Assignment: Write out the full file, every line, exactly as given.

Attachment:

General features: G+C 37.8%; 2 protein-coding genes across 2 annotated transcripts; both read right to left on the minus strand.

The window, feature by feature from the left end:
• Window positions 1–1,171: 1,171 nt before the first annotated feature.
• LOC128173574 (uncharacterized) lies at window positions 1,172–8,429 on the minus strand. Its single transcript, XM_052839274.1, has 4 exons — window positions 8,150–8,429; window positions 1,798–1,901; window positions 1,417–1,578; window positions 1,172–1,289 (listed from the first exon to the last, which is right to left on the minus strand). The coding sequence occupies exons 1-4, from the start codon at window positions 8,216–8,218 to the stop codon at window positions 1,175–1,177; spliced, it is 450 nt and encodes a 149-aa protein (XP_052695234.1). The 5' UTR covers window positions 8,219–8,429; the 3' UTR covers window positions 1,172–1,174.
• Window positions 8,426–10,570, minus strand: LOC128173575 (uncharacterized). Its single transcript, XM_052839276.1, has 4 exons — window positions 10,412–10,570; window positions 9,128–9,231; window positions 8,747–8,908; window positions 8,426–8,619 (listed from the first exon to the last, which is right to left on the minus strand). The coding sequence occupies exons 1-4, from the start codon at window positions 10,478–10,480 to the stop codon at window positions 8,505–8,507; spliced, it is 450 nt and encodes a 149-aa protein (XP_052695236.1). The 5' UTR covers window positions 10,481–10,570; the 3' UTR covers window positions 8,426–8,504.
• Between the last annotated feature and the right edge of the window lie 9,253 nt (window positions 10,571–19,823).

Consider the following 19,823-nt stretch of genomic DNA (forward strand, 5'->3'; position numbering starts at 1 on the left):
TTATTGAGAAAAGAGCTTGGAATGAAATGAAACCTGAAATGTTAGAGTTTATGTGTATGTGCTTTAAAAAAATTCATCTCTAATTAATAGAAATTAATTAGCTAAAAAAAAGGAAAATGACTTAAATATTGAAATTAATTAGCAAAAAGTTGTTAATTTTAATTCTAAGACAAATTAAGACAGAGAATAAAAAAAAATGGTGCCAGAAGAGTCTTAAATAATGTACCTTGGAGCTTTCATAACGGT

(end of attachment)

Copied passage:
General features: G+C 37.8%; 2 protein-coding genes across 2 annotated transcripts; both read right to left on the minus strand.

The window, feature by feature from the left end:
• Window positions 1–1,171: 1,171 nt before the first annotated feature.
• LOC128173574 (uncharacterized) lies at window positions 1,172–8,429 on the minus strand. Its single transcript, XM_052839274.1, has 4 exons — window positions 8,150–8,429; window positions 1,798–1,901; window positions 1,417–1,578; window positions 1,172–1,289 (listed from the first exon to the last, which is right to left on the minus strand). The coding sequence occupies exons 1-4, from the start codon at window positions 8,216–8,218 to the stop codon at window positions 1,175–1,177; spliced, it is 450 nt and encodes a 149-aa protein (XP_052695234.1). The 5' UTR covers window positions 8,219–8,429; the 3' UTR covers window positions 1,172–1,174.
• Window positions 8,426–10,570, minus strand: LOC128173575 (uncharacterized). Its single transcript, XM_052839276.1, has 4 exons — window positions 10,412–10,570; window positions 9,128–9,231; window positions 8,747–8,908; window positions 8,426–8,619 (listed from the first exon to the last, which is right to left on the minus strand). The coding sequence occupies exons 1-4, from the start codon at window positions 10,478–10,480 to the stop codon at window positions 8,505–8,507; spliced, it is 450 nt and encodes a 149-aa protein (XP_052695236.1). The 5' UTR covers window positions 10,481–10,570; the 3' UTR covers window positions 8,426–8,504.
• Between the last annotated feature and the right edge of the window lie 9,253 nt (window positions 10,571–19,823).

Consider the following 19,823-nt stretch of genomic DNA (forward strand, 5'->3'; position numbering starts at 1 on the left):
TTATTGAGAAAAGAGCTTGGAATGAAATGAAACCTGAAATGTTAGAGTTTATGTGTATGTGCTTTAAAAAAATTCATCTCTAATTAATAGAAATTAATTAGCTAAAAAAAAGGAAAATGACTTAAATATTGAAATTAATTAGCAAAAAGTTGTTAATTTTAATTCTAAGACAAATTAAGACAGAGAATAAAAAAAAATGGTGCCAGAAGAGTCTTAAATAATGTACCTTGGAGCTTTCATAACGGT